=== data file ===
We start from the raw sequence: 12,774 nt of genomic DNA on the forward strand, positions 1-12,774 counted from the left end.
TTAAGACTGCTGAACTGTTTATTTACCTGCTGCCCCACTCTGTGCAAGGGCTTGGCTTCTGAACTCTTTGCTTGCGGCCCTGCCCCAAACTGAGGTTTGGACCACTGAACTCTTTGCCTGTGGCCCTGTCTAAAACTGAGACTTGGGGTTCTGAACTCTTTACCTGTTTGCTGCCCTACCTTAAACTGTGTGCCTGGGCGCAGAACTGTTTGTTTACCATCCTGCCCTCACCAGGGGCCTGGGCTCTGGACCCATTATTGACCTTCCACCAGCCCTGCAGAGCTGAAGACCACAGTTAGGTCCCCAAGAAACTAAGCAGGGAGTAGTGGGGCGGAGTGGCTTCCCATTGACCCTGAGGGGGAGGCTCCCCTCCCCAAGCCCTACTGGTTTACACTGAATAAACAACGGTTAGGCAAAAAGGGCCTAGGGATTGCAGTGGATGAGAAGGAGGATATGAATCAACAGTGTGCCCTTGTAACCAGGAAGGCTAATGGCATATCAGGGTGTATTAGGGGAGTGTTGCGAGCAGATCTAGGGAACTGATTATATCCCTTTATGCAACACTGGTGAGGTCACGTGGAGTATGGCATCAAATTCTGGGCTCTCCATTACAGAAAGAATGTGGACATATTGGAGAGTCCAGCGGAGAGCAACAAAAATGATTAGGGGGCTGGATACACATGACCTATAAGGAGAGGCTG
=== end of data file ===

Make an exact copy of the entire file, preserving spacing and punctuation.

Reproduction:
We start from the raw sequence: 12,774 nt of genomic DNA on the forward strand, positions 1-12,774 counted from the left end.
TTAAGACTGCTGAACTGTTTATTTACCTGCTGCCCCACTCTGTGCAAGGGCTTGGCTTCTGAACTCTTTGCTTGCGGCCCTGCCCCAAACTGAGGTTTGGACCACTGAACTCTTTGCCTGTGGCCCTGTCTAAAACTGAGACTTGGGGTTCTGAACTCTTTACCTGTTTGCTGCCCTACCTTAAACTGTGTGCCTGGGCGCAGAACTGTTTGTTTACCATCCTGCCCTCACCAGGGGCCTGGGCTCTGGACCCATTATTGACCTTCCACCAGCCCTGCAGAGCTGAAGACCACAGTTAGGTCCCCAAGAAACTAAGCAGGGAGTAGTGGGGCGGAGTGGCTTCCCATTGACCCTGAGGGGGAGGCTCCCCTCCCCAAGCCCTACTGGTTTACACTGAATAAACAACGGTTAGGCAAAAAGGGCCTAGGGATTGCAGTGGATGAGAAGGAGGATATGAATCAACAGTGTGCCCTTGTAACCAGGAAGGCTAATGGCATATCAGGGTGTATTAGGGGAGTGTTGCGAGCAGATCTAGGGAACTGATTATATCCCTTTATGCAACACTGGTGAGGTCACGTGGAGTATGGCATCAAATTCTGGGCTCTCCATTACAGAAAGAATGTGGACATATTGGAGAGTCCAGCGGAGAGCAACAAAAATGATTAGGGGGCTGGATACACATGACCTATAAGGAGAGGCTG